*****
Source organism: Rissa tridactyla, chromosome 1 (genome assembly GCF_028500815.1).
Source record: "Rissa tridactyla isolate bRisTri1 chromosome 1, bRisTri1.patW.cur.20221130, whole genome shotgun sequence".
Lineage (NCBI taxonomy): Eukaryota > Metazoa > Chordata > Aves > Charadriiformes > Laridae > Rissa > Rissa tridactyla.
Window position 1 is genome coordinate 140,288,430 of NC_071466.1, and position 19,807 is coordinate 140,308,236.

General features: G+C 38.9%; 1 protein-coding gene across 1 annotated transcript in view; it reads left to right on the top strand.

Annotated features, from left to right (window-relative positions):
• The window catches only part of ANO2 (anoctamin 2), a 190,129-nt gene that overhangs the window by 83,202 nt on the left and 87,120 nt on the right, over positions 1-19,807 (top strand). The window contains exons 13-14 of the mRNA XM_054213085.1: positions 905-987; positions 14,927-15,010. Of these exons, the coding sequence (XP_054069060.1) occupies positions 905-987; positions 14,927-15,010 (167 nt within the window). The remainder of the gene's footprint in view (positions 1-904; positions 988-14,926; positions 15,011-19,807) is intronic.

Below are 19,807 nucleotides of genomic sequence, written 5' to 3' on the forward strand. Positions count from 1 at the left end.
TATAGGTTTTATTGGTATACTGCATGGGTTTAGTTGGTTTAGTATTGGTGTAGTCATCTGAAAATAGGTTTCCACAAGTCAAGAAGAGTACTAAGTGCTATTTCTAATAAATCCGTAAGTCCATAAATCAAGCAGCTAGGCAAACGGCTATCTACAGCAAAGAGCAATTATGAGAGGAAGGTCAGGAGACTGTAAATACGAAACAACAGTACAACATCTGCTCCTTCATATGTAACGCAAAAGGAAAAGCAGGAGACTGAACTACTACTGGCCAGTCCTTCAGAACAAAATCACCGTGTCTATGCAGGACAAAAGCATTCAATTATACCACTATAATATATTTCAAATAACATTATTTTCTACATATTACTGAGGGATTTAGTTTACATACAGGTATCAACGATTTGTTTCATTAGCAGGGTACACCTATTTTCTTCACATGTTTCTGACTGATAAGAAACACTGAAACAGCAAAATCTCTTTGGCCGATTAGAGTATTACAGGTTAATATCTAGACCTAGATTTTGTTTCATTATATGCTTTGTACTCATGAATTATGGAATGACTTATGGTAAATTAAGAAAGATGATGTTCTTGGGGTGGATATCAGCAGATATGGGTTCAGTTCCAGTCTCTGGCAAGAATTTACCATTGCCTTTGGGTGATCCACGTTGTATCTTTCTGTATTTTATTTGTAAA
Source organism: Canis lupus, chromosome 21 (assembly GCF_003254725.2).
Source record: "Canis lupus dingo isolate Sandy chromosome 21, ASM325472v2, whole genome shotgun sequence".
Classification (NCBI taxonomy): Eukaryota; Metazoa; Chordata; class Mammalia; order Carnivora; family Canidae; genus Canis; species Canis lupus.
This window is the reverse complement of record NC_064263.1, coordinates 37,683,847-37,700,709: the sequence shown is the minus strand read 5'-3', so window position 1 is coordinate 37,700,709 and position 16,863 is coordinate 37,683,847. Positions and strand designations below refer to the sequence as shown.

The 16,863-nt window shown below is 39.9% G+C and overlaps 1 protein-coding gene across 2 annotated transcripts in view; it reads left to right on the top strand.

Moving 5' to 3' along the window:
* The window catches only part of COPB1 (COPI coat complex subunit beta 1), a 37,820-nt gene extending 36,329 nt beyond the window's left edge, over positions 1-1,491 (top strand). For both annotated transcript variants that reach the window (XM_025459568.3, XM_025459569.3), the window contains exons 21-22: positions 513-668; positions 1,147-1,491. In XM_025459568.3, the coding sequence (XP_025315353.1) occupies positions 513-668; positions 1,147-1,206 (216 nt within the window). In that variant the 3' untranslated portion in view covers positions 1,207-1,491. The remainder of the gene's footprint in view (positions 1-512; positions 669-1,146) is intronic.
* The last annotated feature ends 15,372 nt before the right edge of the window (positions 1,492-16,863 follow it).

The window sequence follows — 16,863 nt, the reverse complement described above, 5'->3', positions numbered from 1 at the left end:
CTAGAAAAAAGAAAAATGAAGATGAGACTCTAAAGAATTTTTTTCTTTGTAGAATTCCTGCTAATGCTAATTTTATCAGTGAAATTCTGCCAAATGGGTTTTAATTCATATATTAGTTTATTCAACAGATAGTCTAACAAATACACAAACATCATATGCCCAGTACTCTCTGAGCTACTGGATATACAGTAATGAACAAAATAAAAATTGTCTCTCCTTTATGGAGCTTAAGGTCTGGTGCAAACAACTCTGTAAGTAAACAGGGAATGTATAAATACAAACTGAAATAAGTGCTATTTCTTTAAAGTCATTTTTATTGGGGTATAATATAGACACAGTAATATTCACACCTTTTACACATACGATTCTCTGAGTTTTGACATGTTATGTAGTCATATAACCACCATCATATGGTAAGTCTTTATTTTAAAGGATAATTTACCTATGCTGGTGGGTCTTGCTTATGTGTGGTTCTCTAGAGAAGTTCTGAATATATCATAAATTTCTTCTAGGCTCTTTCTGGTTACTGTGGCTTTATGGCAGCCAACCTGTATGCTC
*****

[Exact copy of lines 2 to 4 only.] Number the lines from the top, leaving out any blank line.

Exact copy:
Source record: "Rissa tridactyla isolate bRisTri1 chromosome 1, bRisTri1.patW.cur.20221130, whole genome shotgun sequence".
Lineage (NCBI taxonomy): Eukaryota > Metazoa > Chordata > Aves > Charadriiformes > Laridae > Rissa > Rissa tridactyla.
Window position 1 is genome coordinate 140,288,430 of NC_071466.1, and position 19,807 is coordinate 140,308,236.